To be effective, HR strategies must fit with overall organisational strategies, the environment in which the firm is operating, unique organisational characteristics, and organisational capabilities. HR strategies should also be mutually consistent and reinforce one another.
An HR strategy’s effect on firm performance is always dependent on how well it fits with other factors.
This fact leads to a simple yet powerful prediction for HR strategies that has been widely supported by research:
Fit leads to better performance, and lack of fit creates inconsistencies that reduce performance.
Fit refers to the compatibility between HR strategies and other important aspects of the organisation.
The figure below: Effective HR Strategy formulation & Implementation, depicts the key factors that firms should consider in determining which HR strategies will have a positive impact on firm performance: organisational strategies, environment, organisational characteristics, and organisational capabilities.
As is shown, the relative contribution of an HR strategy to firm performance increases:
■ The better the match between the HR strategy and the firm’s overall organisational strategies
■ The more the HR strategy is attuned to the environment in which the firm is operating
■ The more closely the HR strategy is molded to unique organisational features
Fit with Organisational Strategies
A corporation may have multiple businesses that are very similar to or completely different from one another.
Corporate strategy refers to the mix of businesses a corporation decides to hold and the flow of resources among those businesses. The main strategic business decisions at the corporate level concern acquisition, divestment, diversification, and growth.
Business unit strategies refer to the formulation and implementation of strategies by firms that are relatively autonomous, even if they are part of a larger corporation. For instance, until fairly recently, AT&T as a corporate entity owned hundreds of largely independent firms, including perfume makers and Hostess Twinkies, each with its own business strategy. Similarly, diversified giant DuPont combines businesses such as drugs, agriculture, and chemicals under one roof. For companies that have distinct corporate and business unit strategies, it is important to examine each in terms of its fit with HR strategies.
Fit with the Environment
In addition to reinforcing overall organisational strategies, HR strategies should help the organisation better exploit environmental opportunities or cope with the unique environmental forces that affect it.
■ Degree of uncertainty & Volatility
■ Magnitude of change
Fit with Organisational Characteristics
To be effective, HR strategies must be tailored to the organisation’s personality. The features of an organisation’s personality can be broken down into five major categories.
- The Production Process For Converting Inputs Into Output
- The Firm’s Market Posture
- The Firm’s Overall Managerial Philosophy
- The Firm’s Organisational Structure
- The Firm’s Organisational Culture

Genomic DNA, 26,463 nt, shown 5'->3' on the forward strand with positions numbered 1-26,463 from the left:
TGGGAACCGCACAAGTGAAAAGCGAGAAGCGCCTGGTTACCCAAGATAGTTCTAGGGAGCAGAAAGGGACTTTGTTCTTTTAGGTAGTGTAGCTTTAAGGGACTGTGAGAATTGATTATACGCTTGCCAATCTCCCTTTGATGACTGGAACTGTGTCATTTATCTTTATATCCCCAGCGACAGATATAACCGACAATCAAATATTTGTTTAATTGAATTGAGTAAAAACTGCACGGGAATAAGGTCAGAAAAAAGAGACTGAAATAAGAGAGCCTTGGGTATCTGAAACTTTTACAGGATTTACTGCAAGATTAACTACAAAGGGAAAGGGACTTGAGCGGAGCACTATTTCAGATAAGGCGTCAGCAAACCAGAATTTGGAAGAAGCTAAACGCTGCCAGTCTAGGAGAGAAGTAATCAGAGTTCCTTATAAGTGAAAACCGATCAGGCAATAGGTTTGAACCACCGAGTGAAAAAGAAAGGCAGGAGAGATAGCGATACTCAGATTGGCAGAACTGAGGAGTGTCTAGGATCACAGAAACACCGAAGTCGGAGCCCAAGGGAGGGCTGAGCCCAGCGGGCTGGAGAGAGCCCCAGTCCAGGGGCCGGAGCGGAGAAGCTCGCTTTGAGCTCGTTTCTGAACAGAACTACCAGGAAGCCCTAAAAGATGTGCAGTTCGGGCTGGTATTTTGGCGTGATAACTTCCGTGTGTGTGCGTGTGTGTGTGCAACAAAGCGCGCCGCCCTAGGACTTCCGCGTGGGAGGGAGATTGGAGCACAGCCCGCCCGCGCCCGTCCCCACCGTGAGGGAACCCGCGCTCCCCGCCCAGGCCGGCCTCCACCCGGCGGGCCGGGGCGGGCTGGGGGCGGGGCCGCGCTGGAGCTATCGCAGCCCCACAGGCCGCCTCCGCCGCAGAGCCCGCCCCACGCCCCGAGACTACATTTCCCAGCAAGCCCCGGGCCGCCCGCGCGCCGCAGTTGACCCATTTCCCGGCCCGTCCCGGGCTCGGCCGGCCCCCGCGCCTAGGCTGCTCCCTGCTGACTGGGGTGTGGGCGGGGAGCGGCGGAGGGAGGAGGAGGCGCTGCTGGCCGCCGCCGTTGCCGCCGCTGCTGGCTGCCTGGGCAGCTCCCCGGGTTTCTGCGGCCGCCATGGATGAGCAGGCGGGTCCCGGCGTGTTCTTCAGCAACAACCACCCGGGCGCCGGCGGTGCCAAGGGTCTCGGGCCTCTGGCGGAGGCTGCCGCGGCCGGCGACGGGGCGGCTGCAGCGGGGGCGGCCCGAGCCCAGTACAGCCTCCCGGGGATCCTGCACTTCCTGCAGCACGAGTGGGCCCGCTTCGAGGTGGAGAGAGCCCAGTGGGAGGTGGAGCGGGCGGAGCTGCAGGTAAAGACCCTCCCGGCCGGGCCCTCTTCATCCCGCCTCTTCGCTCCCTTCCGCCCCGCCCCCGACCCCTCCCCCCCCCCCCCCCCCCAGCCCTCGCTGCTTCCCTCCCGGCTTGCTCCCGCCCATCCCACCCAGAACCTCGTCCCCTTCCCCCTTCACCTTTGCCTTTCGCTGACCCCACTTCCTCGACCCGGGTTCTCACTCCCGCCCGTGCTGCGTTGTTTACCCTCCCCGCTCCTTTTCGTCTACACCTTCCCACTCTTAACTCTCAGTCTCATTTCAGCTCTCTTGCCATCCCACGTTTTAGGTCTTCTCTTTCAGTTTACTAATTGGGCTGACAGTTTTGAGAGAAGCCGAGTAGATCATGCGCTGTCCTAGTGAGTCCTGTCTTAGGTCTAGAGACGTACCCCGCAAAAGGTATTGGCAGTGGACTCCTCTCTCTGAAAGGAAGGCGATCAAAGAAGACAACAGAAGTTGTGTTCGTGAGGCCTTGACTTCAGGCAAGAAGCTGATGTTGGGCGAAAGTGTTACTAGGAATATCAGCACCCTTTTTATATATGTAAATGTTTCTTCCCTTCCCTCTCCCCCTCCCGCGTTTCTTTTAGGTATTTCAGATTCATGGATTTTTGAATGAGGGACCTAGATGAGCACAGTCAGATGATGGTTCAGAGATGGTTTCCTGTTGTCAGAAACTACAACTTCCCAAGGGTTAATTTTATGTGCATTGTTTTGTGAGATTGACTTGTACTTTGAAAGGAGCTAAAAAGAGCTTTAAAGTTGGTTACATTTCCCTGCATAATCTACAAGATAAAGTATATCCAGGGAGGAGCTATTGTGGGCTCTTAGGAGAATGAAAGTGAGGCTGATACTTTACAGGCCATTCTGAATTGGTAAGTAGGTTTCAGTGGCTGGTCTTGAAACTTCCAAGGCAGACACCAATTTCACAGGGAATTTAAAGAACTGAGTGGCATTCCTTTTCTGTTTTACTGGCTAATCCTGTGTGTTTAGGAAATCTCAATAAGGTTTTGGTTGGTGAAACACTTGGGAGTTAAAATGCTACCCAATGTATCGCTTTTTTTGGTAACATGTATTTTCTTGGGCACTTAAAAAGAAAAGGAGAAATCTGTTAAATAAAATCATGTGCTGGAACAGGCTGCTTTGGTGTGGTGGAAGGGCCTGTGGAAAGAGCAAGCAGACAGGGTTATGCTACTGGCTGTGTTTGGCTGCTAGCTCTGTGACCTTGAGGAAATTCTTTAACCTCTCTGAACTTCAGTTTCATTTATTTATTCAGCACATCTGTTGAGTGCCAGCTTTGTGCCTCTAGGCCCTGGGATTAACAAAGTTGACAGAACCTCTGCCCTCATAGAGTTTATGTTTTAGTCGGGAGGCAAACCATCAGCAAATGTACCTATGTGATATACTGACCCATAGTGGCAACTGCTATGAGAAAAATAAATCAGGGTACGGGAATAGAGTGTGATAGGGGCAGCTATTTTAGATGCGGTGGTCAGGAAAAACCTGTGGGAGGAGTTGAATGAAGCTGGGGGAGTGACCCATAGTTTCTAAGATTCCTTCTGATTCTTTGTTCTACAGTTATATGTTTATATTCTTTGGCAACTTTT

Fit with Organisational Capabilities
A firm’s organisational capabilities include its distinctive competencies ,those characteristics (such as technical ability, management systems, and reputation) that give the firm a competitive edge. For instance, Mercedes-Benz automobiles are widely regarded as superior because of the quality of their design and engineering. Wal-Mart’s phenomenal success has been due, at least in part, to its ability to track products from supplier to customer better than its competitors can.
The characteristics that give a firm a competitive edge.
HR strategies make a greater contribution to firm performance the greater the extent to which
– they help the company exploit its specific advantages or strengths while avoiding weaknesses and
– they assist the firm in better utilising its own unique blend of human resource skills and assets.
The following examples illustrate how one type of HR strategy— compensation strategy—may be aligned with organisational capabilities.
- Define the competencies that employees should have in order to be effective, recognising that your organisation will need to revisit and modify this list as your business and industry change.
- Decide to whom the competencies should apply. Perhaps it is to all employees, or perhaps it is to some core subset of personnel who wield the greatest influence over your corporate culture.
- Communicate the competencies well throughout the organisation, integrating them into your array of talent management components, including recruitment, succession planning, learning and development, performance management, and the like.
- Design your talent management competencies system so that there is some decision-making individual or group. Decide whether it’s wise, given the context of your organisation, to allow individual functions or business units to adjust these competencies to meet their own needs.
Based on Managing Human Resources, by Luis R. Gómez-Mejía, David B. Balkin, Robert L. Cardy. Publisher: PH Professional Business